📅 June 9, 2018
Does the SanDisk Ultra 500G SSD work with Linux?
After all, it touts a whopping (up to) 560/530 MB/s on the box and a 5-year warranty. That’s pretty fast for SATA-III, so will this SSD meet these numbers?
Needing a higher-capacity SSD for a Linux system, this drive was purchased mainly for its low price. Given that it was also on sale at the time of purchase, it was a bargain. However, I was not expecting this bargain-priced SSD to perform as well as it did in both Linux Mint 18.3 and Windows 7.
The SSD Itself
Behold! The SanDisk Ultra 500G 3D SSD. This is a top-performing SSD at a reasonable price that is 100% compatible with Linux. (Tested in Linux Mint 18.3.)
At 7mm thick, the SSD is thin and lightweight.
Before connecting to a Linux system permanently, the first thing to do was to connect it to a Windows 7 system in order to perform benchmarks using CrystalDiskMark. CrystalDiskMark is now at version 6.0, so that will be used. The SSD was formatted as NTFS in Windows.
CrystalDiskMark 6.0 (SATA-III)
Connected directly to the motherboard using SATA-III.
CrystalDiskMark 5.1.2 (SATA-III)
Maybe version 6.0 changed its algorithm to bolster benchmark numbers, so let’s try the older CrystalDiskMark 5.1.2 for comparison. Let’s try a 5x100MB test for variety.
Based upon these two tests in Windows 7, this is probably the first SSD I have tried that meets the claims on the box. Of course, we are looking at sequential read and write speeds, but the other numbers are more than satisfactory.
CrystalDiskMark 6.0 (USB3 to SATA-III Adapter)
Curious to try another connection technique, I disconnected the SSD from the motherboard’s SATA port and connected it the the Windows 7 computer using the StarTech SATA-III to USB3.1 adapter. Would the drive perform as fast as a direct SATA port?
Enough Windows. Let’s use Linux! The SanDisk SSD was connected to a Linux Mint 18.3 system via the SATA port on the motherboard and formatted as ext4. fdisk showed 465GB of available space after setting the reserved blocks to zero (sudo tune2fs -m 0 /dev/sda1).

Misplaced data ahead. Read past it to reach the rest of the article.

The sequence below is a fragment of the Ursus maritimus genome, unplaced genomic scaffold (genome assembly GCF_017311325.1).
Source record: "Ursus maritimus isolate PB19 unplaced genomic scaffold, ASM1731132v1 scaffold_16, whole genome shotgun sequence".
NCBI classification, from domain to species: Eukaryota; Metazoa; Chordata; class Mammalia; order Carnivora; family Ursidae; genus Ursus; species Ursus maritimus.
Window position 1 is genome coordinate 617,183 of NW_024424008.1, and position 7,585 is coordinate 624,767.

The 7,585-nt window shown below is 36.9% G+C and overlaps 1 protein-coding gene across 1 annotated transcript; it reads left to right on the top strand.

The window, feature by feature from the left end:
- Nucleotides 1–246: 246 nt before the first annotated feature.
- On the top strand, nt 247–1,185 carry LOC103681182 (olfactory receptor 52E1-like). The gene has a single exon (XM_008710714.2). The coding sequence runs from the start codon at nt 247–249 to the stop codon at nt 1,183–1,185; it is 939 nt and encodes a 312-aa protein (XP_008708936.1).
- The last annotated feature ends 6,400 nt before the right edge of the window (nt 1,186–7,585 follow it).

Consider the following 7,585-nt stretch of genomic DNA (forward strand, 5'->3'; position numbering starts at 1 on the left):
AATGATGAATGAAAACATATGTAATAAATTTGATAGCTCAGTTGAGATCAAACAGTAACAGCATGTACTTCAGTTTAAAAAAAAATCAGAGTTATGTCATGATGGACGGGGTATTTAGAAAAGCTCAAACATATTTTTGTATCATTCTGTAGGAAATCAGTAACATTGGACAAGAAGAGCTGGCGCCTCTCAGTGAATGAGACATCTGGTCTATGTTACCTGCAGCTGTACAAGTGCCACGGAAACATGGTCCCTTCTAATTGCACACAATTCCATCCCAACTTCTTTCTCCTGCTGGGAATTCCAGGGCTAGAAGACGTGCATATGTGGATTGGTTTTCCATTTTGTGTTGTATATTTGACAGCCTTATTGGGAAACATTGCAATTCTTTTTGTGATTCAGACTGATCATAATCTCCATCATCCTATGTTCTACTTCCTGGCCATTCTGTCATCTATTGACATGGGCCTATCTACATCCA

To compare with CrystalDiskMark’s 5x1G test, the Disks benchmark was used with a 5x1000M read/write test.
Disks always reports numbers lower than CrystalDiskMark, so this outcome was expected. They are two different benchmarking programs, after all, so their numbers will rarely be identical. However, it was very surprising to see the ~557MB/s read speed. That is very, very close to the advertised read speed, and it is rare that Disks would even approach that number since Disks is usually lower.
How about smaller file sizes? The read and write samples have now been changed to 100x10M.
Real Life File Copy
How will this perform during everyday file copies? It took about 8 minutes to transfer ~220GB of data from an existing SSD to the SanDisk Ultra SSD.
For such a bargain, this drive has outperformed any expectations and lives up to the claims on the box. Given how Samsung is considered one of the current top SSD brands on the market, the SanDisk has outperformed every Samsung SATA SSD that I have tested so far and at a lower price. This is a welcome surprise.
With 100% plug and play compatibility with Linux Mint, ease of use (no special software required), and speedy performance, the SanDisk Ultra SSD is a superb upgrade.